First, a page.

There are many things to consider when selling a boat – from writing a great boat listing with professional photos and videos showcasing your vessel in the best possible manner, to choosing the right online platform and responding promptly to potential buyers with answers to their questions. Knowing exactly what documents you need to sell your boat will also help you when it comes to finalizing a smooth transaction. Not having all the relevant paperwork about your boat and its history can potentially erode a boat buyer’s confidence when it comes to making a purchase. Therefore preparing any and all required legal documents for a transaction ahead of time will help you mitigate the risk of losing the buyer to another seller, as well as speed up the closing of your final sale, helping transfer ownership efficiently without any unforeseen hassles.
Above: Having the proper documentation, including a blank Bill Of Sale is important when you are selling your boat. Photo: Pond5.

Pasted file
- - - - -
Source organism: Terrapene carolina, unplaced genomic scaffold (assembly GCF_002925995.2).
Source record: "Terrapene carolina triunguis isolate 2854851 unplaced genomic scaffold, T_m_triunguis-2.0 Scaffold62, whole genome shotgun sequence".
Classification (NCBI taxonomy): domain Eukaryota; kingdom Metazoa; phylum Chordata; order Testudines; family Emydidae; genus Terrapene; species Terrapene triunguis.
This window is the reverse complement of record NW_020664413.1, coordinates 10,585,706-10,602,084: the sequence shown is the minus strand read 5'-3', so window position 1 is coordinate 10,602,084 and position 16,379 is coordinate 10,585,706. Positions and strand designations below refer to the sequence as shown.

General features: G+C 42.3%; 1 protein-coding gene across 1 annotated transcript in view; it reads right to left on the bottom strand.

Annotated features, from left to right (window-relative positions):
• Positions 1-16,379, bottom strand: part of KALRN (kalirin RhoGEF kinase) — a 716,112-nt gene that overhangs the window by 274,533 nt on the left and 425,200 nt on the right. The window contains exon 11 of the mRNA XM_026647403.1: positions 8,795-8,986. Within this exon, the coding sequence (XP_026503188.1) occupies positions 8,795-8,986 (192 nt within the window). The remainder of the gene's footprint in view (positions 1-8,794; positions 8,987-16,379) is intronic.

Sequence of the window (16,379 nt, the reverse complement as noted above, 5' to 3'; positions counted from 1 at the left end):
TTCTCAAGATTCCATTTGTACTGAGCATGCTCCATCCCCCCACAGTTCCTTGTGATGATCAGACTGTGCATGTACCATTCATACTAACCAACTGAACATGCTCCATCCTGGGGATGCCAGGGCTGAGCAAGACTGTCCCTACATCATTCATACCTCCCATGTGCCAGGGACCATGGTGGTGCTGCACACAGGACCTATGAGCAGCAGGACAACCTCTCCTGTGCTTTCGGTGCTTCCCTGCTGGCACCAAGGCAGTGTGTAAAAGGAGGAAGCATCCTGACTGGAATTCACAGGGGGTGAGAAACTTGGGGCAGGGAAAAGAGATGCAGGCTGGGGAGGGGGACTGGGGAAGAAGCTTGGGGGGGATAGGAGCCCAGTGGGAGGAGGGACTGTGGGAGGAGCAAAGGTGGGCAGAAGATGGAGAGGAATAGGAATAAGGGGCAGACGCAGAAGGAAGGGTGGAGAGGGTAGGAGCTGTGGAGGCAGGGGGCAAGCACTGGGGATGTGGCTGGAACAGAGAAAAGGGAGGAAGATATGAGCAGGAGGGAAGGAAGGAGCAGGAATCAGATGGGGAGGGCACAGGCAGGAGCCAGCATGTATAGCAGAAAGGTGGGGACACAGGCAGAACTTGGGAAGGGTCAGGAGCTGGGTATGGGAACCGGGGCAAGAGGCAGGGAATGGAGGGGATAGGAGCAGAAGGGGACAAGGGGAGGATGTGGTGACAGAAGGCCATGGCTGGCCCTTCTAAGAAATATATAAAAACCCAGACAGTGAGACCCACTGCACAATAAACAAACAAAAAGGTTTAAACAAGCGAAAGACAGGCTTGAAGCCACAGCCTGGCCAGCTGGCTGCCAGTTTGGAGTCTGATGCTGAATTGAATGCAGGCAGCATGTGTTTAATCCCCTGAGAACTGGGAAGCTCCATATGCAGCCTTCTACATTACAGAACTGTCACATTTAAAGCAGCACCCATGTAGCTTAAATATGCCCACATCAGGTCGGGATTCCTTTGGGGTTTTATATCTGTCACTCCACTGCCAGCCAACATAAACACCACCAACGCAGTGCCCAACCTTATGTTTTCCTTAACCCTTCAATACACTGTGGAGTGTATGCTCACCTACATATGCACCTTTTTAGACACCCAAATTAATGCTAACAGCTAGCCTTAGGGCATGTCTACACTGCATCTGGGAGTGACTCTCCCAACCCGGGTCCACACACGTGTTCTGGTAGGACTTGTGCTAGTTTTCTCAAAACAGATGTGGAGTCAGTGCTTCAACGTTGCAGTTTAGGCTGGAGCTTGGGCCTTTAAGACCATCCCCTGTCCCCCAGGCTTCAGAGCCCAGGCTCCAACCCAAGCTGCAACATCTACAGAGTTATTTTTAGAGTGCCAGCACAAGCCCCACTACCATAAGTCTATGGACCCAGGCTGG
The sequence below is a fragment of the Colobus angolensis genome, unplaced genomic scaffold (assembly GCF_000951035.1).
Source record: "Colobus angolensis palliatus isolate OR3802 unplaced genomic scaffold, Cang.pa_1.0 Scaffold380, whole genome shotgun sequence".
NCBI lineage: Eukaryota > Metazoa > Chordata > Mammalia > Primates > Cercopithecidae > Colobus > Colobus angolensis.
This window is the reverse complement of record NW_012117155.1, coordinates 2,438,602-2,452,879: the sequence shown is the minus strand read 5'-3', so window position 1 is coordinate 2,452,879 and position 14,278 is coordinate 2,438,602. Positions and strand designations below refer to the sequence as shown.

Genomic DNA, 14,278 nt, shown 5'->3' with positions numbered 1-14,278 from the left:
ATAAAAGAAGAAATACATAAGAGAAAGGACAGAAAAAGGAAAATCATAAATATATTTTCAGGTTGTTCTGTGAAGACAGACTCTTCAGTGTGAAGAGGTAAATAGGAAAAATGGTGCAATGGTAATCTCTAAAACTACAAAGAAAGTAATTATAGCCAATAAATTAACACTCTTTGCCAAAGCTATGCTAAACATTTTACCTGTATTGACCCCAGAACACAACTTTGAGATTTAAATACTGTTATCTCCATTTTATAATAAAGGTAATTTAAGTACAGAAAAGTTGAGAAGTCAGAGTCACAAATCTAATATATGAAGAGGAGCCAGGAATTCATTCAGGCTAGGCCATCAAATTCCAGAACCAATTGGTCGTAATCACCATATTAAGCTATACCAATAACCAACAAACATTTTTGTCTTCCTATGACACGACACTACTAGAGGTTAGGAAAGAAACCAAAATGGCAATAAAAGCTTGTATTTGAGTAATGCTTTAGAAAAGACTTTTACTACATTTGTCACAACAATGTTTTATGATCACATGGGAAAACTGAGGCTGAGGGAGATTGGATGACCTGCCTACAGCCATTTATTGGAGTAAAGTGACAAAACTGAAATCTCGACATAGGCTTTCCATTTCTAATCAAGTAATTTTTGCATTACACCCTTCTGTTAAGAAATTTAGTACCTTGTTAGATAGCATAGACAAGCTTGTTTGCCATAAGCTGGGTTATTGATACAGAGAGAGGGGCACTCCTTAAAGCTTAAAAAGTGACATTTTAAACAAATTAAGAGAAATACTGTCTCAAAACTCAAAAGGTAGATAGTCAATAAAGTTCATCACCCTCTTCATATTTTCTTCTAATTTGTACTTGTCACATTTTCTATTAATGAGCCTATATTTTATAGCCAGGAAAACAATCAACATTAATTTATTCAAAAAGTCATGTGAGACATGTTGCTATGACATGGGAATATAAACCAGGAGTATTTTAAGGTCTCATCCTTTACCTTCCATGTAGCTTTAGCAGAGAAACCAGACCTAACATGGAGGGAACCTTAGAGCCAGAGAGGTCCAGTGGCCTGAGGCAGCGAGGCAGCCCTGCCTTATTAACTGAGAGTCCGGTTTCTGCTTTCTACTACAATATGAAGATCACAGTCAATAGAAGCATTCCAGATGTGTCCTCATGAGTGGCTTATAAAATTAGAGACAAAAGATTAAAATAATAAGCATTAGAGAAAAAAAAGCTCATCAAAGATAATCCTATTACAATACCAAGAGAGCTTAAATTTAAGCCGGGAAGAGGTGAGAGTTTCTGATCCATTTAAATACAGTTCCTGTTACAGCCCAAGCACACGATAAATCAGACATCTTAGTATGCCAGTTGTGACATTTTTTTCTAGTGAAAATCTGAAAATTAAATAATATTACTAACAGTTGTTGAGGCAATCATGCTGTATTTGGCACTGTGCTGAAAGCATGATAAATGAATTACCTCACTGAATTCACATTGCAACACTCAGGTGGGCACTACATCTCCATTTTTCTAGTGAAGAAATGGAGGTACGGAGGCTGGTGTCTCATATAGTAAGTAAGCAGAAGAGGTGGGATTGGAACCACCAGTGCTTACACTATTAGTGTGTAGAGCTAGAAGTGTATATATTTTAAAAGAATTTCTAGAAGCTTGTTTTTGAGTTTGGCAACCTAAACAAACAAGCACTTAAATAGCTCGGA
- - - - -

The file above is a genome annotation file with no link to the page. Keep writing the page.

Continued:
Let’s take a look at the most important key documents you’ll need to have prepared for the boat selling process.
Prior To The Sale
Commissioning a marine survey of your boat from a professional marine surveyor will help to determine the condition of your boat and its actual market value. It can also help diminish a buyer’s concerns and set their mind at ease about the history of the vessel. The older and larger the boat, the more useful it is to keep this document up-to-date. When choosing a surveyor ensure to choose a service provider that is widely accepted, has a good reputation and is very thorough.
Above: A marine engineer inspects a boat engine in an engine room during a marine survey. Photo: Pond5.
Once the survey is complete, make sure you have a copy of the full inspection so that you can show interested buyers the complete details. It is wise to make a few copies of this survey for future use, and multiple interested buyers. In this day and age, it is also helpful to have this in digital form, such as a PDF or Word document so that you can email it and share with interested parties.